Patent attorneys are predicting it will be harder to protect inventions after the ruling in KSR vs. Teleflex, that there will be more litigation to contest patents, and that even existing patents could become less valuable. "It's going to be much harder to get patent protection on everything, including software," said Steven Rubin, an intellectual property attorney with the firm WolfBlock, in an interview.
Vonage on Tuesday used the ruling to ask the U.S. Court of Appeals to toss out the ruling that it infringed on patented Verizon technology. That ruling put Vonage's viability in jeopardy.
Patent lawyers are spending this week sorting out the impact from KSR vs. Teleflex. The case tackled a fundamental tenet in patent law: whether an invention is obvious, and therefore not deserving of protection. The ruling likely will make it more difficult to get and defend a patent because it allows more factors to be considered when challenging the obviousness of an invention -- whether by the Patent Office before granting one, or by companies contesting a patent's validity in court.
The court also may have chipped away at the presumption that patents are valid once granted, Rubin said. Prior art is the legal term for the accumulated technical knowledge about an area, and it's one of the main judgments patent officials make when deciding if an invention is nonobvious enough to get a patent. The court ruled that in cases where new prior art arises during a trial that patent examiners hadn't considered, that "diminishes" the presumption of validity. Since there is nearly always some prior art that hasn't been considered, that makes it more likely companies accused of infringement will fight to have a patent invalidated, rather than pay licensing or a settlement. "There's this concern that all patents are less valuable," Rubin said.
The KSR vs. Teleflex case specifically involved patents that involve combining two existing technologies, and deciding when that combination is not obvious. The case involved an adjustable vehicle brake pedal. The Supreme Court rejected, in a unanimous decision, a "narrow, rigid" reading of what factors should be considered. Instead, the court allowed that many factors, such as market demand for a combination of technologies, could lead to a conclusion that an invention is obvious.
While it clearly rejected a "rigid rule" test, the court wasn't explicit about what takes its place. "What they have been less clear about is what the new test is," said Marc Brown, a patent lawyer with McDermott Will & Emery, in an interview.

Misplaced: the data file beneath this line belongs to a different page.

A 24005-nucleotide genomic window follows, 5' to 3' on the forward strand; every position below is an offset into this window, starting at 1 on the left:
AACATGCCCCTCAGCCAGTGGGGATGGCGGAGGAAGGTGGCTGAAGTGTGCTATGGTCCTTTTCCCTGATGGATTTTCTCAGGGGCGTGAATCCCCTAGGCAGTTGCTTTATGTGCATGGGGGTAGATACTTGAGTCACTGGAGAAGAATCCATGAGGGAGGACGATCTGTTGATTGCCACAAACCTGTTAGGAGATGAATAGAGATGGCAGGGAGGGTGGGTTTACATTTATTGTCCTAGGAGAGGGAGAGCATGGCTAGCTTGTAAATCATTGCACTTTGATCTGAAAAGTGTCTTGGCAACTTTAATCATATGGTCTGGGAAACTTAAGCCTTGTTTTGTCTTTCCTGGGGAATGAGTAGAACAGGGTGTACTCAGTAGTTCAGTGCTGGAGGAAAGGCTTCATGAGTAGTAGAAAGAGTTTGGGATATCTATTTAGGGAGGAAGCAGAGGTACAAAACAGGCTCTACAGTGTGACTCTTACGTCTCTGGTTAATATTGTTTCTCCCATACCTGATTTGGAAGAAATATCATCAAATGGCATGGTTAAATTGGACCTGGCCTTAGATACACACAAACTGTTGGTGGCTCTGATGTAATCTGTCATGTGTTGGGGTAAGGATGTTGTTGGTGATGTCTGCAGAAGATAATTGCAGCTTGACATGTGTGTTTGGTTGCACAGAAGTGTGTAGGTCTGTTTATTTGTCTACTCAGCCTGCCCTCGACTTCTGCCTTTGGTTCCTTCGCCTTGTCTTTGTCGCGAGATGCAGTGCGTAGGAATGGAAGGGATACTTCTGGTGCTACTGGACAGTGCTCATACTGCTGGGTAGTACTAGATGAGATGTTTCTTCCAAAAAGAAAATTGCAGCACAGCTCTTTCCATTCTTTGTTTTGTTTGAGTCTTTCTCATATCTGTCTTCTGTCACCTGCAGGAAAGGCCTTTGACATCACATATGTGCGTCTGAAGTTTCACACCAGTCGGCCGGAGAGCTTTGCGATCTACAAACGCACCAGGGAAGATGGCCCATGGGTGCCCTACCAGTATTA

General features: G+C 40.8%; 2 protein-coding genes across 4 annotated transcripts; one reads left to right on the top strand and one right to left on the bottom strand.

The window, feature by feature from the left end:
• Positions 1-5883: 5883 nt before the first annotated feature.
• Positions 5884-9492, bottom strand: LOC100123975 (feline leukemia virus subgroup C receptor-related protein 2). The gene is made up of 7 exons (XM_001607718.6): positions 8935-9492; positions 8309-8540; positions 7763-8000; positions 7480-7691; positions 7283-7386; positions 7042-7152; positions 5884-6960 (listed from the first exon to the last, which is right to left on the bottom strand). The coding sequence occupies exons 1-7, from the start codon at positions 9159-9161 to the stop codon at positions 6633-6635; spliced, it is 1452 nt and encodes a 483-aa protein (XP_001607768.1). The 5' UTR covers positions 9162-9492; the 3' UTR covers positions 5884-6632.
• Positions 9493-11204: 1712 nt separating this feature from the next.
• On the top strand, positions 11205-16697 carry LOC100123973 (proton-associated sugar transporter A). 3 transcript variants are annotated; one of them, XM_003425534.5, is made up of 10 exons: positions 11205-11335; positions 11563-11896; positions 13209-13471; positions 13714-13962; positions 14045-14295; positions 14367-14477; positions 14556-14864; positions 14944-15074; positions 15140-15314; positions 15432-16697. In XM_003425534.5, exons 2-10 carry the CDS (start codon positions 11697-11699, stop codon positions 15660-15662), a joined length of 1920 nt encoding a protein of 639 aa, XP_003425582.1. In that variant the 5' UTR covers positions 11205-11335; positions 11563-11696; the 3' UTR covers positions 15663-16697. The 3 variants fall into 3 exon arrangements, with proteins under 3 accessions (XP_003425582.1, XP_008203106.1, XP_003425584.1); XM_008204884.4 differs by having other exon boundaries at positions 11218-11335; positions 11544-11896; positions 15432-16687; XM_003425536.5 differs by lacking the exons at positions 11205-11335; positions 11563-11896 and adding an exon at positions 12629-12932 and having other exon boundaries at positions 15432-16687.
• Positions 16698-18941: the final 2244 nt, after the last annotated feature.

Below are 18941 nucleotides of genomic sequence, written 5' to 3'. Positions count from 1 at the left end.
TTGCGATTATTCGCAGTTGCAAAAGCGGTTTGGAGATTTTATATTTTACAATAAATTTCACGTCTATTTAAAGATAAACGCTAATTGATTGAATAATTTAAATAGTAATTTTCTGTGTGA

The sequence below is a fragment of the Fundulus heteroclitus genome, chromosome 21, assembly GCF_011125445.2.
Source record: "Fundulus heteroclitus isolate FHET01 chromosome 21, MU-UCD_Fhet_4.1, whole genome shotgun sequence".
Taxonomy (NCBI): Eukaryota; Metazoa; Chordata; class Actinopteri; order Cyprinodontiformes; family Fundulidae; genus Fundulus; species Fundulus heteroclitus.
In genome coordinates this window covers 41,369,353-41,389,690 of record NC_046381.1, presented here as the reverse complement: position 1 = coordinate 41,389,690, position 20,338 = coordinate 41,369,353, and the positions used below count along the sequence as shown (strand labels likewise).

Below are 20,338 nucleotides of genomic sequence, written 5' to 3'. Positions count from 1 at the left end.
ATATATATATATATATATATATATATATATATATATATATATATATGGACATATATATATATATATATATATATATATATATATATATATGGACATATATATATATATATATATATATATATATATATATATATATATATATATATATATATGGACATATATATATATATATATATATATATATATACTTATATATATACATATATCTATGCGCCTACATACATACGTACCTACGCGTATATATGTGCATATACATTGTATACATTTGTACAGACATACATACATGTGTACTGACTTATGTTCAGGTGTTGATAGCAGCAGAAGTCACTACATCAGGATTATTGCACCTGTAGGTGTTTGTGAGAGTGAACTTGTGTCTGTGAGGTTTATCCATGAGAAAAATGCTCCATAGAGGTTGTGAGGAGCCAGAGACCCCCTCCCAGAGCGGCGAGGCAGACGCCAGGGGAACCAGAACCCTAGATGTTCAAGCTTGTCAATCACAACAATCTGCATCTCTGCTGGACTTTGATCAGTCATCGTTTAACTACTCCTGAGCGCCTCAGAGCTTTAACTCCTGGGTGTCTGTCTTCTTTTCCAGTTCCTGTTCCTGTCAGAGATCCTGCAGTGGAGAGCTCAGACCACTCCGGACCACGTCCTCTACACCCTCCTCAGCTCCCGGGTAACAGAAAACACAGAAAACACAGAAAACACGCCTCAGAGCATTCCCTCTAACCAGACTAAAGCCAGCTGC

Some of the most controversial patents of recent years have been so-called "business method" patents, such as a company patenting a particular way of doing business. One such example is a long-running case involving eBay and its "buy it now" option, which a jury decided violated a patent held by a small company, MercExchange. Business method patents already are difficult to get, said Brown, and this ruling will make it even more so. "They're going to be much more prone to attack," he said.
The ruling frequently refers to "common sense," and at one point describes the concept of "ordinary innovation" that's not patentable. Brown sees all this leading to inventions that aren't highly technical -- he describes them as products a jury and judge can actually understand -- facing a tougher standard. The court is "willing to allow more of a gut, visceral feeling to creep into the analysis," Brown said.
John Crossan, of Chapman & Cutler, sees the case as making it only slightly more difficult to get a patent -- more of a "return to basics" than a revolution. "All the Supreme Court did now is put the jurisprudence squarely in the middle of the road," he said in an interview.
But the case is having immediate impact on the practice of patent law, as the Vonage move for a new decision illustrates. Brown said he has a case pending now where he's discussing the potential of a summary judgment -- when a judge decides a case without a full, costly jury trial -- based on part of KSR vs. Teleflex that allows for more instances where such decisions are allowed. Rubin has an application he's working on this week that's been rejected by the patent office as obvious, and he's not sure what test to use to appeal the decision.
Said Brown, "There isn't a patent lawyer in the country that in the next few days isn't going to be talking about this." That includes attorneys for the nation's high-tech companies, who will need to re-assess what inventions they seek to protect, and how they make the case for protection.